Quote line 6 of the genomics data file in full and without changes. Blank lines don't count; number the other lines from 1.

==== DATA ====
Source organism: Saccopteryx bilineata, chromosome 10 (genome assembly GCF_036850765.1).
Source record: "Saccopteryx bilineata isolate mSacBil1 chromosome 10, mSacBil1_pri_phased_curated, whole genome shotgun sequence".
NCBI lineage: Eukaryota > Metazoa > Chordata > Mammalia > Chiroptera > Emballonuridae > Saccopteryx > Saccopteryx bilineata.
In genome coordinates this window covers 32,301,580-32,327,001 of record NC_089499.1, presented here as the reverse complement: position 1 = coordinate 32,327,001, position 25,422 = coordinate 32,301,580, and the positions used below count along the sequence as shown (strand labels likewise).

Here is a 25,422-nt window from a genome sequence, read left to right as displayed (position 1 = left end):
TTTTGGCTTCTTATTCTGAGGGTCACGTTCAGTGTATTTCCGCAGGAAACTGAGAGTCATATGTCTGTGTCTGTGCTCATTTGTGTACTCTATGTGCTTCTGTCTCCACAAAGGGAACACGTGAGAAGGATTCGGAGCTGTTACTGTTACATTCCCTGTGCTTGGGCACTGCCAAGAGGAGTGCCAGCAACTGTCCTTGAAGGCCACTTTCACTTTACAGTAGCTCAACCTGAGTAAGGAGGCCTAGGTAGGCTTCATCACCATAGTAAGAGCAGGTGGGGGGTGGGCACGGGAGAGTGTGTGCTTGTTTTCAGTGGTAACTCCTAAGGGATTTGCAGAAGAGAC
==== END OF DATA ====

TTTTGGCTTCTTATTCTGAGGGTCACGTTCAGTGTATTTCCGCAGGAAACTGAGAGTCATATGTCTGTGTCTGTGCTCATTTGTGTACTCTATGTGCTTCTGTCTCCACAAAGGGAACACGTGAGAAGGATTCGGAGCTGTTACTGTTACATTCCCTGTGCTTGGGCACTGCCAAGAGGAGTGCCAGCAACTGTCCTTGAAGGCCACTTTCACTTTACAGTAGCTCAACCTGAGTAAGGAGGCCTAGGTAGGCTTCATCACCATAGTAAGAGCAGGTGGGGGGTGGGCACGGGAGAGTGTGTGCTTGTTTTCAGTGGTAACTCCTAAGGGATTTGCAGAAGAGAC